“This is a book with a big idea, big enough to change political thinking … In half a page [The Spirit Level] tells you more about the pain of inequality than any play or novel could.”—John Carey, Sunday Times

“Epidemiologists Richard Wilkinson and Kate Pickett don’t soft-soap their message. It is brave to write a book arguing that economies should stop growing when millions of jobs are being lost … we know there is something going wrong, and this book goes a long way towards explaining why … anyone who believes that society is the result of what we do, rather than who we are, should read The Spirit Level because of its unarguable battery of evidence, and because its conclusion is simple: we do better when we’re equal.”—Lynsey Hanley, Guardian

“A crucial contribution to the ideological argument. [The Spirit Level] demonstrates the scientific truth of the assertion that social democrats have made for a hundred years – sometimes more out of hope than intellectual certainty … Equality is not just a policy for the poor; it benefits us all and, therefore, should appeal to us all … The importance of The Spirit Level is that it provides a vital part of the intellectual manifesto on which the battle for a better society can be fought.”—Roy Hattersley, New Statesman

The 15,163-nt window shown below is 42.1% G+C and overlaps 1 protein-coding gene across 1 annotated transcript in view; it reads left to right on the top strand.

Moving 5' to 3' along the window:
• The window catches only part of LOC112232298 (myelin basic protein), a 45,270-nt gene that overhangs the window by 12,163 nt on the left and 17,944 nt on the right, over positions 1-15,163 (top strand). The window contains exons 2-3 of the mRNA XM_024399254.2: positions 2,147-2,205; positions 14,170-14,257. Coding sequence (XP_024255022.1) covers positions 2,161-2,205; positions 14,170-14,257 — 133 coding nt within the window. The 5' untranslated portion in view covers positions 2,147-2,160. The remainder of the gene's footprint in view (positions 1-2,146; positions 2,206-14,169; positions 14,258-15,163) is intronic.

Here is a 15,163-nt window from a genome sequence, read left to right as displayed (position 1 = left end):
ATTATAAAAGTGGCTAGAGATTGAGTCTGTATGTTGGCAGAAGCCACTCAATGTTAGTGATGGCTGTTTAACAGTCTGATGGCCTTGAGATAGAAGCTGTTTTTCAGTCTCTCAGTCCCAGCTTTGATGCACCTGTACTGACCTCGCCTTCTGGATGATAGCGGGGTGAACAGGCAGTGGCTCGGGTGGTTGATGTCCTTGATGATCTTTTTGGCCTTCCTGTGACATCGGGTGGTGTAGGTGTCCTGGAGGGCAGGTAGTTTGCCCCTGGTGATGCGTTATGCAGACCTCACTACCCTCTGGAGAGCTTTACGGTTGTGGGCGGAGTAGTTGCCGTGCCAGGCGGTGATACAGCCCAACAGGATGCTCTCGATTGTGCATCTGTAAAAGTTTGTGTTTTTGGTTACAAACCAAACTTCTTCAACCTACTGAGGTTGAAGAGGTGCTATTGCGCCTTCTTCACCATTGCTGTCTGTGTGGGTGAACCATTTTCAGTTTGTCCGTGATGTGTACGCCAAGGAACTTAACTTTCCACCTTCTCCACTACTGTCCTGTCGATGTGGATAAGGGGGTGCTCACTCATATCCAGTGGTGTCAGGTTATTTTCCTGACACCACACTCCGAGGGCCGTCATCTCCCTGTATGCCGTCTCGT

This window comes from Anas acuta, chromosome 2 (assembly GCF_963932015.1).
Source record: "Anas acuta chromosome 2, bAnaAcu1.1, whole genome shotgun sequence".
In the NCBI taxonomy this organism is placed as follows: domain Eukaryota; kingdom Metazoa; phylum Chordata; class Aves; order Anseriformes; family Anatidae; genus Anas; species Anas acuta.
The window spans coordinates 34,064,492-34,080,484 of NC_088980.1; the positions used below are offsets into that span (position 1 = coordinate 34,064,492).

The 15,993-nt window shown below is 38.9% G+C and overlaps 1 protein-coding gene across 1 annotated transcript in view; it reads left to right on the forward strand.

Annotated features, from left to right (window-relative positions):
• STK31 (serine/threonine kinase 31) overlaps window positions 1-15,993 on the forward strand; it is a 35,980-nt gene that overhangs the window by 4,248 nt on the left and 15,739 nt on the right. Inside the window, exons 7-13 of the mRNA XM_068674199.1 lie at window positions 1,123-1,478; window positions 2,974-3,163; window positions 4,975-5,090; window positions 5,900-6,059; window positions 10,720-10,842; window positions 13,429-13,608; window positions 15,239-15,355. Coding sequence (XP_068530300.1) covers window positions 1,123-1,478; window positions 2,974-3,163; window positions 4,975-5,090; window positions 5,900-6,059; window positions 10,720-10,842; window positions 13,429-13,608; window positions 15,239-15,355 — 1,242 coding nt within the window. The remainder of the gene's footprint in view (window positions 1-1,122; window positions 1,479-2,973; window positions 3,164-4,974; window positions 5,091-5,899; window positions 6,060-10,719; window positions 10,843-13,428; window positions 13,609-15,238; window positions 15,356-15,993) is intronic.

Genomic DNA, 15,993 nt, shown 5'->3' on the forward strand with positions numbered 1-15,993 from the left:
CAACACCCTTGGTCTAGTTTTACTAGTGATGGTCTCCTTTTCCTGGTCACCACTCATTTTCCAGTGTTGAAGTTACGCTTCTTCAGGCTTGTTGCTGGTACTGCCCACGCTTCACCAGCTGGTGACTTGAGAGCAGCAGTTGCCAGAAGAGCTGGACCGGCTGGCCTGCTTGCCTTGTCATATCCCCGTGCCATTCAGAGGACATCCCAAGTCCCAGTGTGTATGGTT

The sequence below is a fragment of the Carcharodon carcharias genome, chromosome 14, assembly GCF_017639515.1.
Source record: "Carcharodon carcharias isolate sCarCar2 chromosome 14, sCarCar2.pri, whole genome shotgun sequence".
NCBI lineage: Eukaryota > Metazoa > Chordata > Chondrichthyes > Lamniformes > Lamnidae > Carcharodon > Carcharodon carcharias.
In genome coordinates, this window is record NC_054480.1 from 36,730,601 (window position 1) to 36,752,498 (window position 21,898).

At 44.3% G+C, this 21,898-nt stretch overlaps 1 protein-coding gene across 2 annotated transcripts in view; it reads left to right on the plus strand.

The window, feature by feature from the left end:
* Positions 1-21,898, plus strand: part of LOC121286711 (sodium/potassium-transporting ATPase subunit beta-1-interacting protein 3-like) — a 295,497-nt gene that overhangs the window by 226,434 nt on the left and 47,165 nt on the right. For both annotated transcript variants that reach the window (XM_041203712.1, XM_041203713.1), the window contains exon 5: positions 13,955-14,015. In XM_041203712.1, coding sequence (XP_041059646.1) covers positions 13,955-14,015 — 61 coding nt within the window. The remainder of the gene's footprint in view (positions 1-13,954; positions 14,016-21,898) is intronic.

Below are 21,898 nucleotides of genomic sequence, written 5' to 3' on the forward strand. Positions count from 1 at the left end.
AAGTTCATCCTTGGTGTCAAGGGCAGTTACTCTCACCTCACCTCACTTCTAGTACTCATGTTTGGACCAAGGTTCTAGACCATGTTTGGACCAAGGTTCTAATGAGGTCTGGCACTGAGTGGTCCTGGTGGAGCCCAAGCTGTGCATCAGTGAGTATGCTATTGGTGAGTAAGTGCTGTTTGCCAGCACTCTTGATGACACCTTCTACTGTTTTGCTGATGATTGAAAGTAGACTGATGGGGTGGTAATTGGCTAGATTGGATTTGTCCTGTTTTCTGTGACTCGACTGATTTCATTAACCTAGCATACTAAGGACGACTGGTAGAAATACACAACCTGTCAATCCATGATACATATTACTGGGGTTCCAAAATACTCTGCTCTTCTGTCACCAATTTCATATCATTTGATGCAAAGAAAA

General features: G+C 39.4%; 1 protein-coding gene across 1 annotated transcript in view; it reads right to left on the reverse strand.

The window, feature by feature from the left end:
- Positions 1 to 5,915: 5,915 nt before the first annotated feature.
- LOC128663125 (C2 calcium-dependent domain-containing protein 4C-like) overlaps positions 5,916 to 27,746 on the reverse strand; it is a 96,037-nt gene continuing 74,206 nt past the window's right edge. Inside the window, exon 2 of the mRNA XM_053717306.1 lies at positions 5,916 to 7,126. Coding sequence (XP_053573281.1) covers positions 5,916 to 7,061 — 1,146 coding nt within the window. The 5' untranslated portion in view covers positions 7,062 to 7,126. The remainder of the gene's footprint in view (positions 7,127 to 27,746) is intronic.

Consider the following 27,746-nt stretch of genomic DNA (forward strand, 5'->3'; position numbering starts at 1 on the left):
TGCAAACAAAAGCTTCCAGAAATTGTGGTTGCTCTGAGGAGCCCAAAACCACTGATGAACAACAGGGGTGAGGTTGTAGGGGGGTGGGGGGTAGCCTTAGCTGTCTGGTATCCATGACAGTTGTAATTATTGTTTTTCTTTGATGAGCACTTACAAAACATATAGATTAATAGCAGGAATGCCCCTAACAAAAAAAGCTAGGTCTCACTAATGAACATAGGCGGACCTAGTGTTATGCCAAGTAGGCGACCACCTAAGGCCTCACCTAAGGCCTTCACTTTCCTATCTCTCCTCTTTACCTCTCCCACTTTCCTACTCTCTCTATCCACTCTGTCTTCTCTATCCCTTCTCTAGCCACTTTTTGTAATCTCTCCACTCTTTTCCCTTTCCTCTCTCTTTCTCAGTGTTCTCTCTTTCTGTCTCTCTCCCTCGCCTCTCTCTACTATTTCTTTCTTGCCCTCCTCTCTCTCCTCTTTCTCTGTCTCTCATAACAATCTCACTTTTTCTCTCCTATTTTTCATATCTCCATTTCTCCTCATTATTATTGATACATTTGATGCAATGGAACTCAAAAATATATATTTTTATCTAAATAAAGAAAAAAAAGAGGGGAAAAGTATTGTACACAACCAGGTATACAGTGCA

“The connection [between income inequality and dysfunctional societies] is spelt out with stark clarity in Wilkinson and Pickett’s remarkable new book. Income inequality, they show beyond any doubt, is not just bad for those at the bottom but for everyone.” —Will Hutton, Observer

“Richard Wilkinson and Kate Pickett put forward compelling evidence that income inequalities are at the root of a wide range of health and social problems in society.”—Niall Crowley, Irish Times Weekend Review

“Wilkinson and Pickett make a powerful argument as they pile on the charts linking inequality and society’s problems.”—Brian Clegg, BBC Focus